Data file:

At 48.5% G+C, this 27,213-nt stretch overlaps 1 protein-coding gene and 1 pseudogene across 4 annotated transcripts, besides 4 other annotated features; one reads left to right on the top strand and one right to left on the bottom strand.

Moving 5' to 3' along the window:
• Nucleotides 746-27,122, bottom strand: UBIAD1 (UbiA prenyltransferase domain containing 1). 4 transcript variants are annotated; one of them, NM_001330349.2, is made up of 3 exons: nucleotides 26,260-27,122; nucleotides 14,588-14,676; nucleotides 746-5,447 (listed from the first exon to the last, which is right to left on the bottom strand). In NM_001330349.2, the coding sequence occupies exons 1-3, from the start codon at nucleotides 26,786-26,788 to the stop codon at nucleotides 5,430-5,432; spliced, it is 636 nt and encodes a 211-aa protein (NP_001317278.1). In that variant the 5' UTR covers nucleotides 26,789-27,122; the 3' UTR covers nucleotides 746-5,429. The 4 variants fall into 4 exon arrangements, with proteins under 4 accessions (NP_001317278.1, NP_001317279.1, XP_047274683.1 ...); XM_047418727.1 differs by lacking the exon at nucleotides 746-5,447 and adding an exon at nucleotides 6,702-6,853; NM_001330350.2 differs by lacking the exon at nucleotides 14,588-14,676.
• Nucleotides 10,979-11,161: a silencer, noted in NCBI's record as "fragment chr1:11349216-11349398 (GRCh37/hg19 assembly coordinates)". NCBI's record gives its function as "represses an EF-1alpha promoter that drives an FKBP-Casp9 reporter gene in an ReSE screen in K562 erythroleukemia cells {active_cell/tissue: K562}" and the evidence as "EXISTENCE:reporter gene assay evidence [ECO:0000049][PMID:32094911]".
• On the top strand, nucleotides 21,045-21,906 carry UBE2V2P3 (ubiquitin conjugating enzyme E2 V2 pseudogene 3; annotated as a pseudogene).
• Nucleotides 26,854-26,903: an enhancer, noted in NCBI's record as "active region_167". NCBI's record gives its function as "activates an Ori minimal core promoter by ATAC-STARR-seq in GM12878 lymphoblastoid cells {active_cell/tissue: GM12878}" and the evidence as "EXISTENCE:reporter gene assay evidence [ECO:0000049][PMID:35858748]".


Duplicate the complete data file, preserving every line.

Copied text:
At 48.5% G+C, this 27,213-nt stretch overlaps 1 protein-coding gene and 1 pseudogene across 4 annotated transcripts, besides 4 other annotated features; one reads left to right on the top strand and one right to left on the bottom strand.

Moving 5' to 3' along the window:
• Nucleotides 746-27,122, bottom strand: UBIAD1 (UbiA prenyltransferase domain containing 1). 4 transcript variants are annotated; one of them, NM_001330349.2, is made up of 3 exons: nucleotides 26,260-27,122; nucleotides 14,588-14,676; nucleotides 746-5,447 (listed from the first exon to the last, which is right to left on the bottom strand). In NM_001330349.2, the coding sequence occupies exons 1-3, from the start codon at nucleotides 26,786-26,788 to the stop codon at nucleotides 5,430-5,432; spliced, it is 636 nt and encodes a 211-aa protein (NP_001317278.1). In that variant the 5' UTR covers nucleotides 26,789-27,122; the 3' UTR covers nucleotides 746-5,429. The 4 variants fall into 4 exon arrangements, with proteins under 4 accessions (NP_001317278.1, NP_001317279.1, XP_047274683.1 ...); XM_047418727.1 differs by lacking the exon at nucleotides 746-5,447 and adding an exon at nucleotides 6,702-6,853; NM_001330350.2 differs by lacking the exon at nucleotides 14,588-14,676.
• Nucleotides 10,979-11,161: a silencer, noted in NCBI's record as "fragment chr1:11349216-11349398 (GRCh37/hg19 assembly coordinates)". NCBI's record gives its function as "represses an EF-1alpha promoter that drives an FKBP-Casp9 reporter gene in an ReSE screen in K562 erythroleukemia cells {active_cell/tissue: K562}" and the evidence as "EXISTENCE:reporter gene assay evidence [ECO:0000049][PMID:32094911]".
• On the top strand, nucleotides 21,045-21,906 carry UBE2V2P3 (ubiquitin conjugating enzyme E2 V2 pseudogene 3; annotated as a pseudogene).
• Nucleotides 26,854-26,903: an enhancer, noted in NCBI's record as "active region_167". NCBI's record gives its function as "activates an Ori minimal core promoter by ATAC-STARR-seq in GM12878 lymphoblastoid cells {active_cell/tissue: GM12878}" and the evidence as "EXISTENCE:reporter gene assay evidence [ECO:0000049][PMID:35858748]".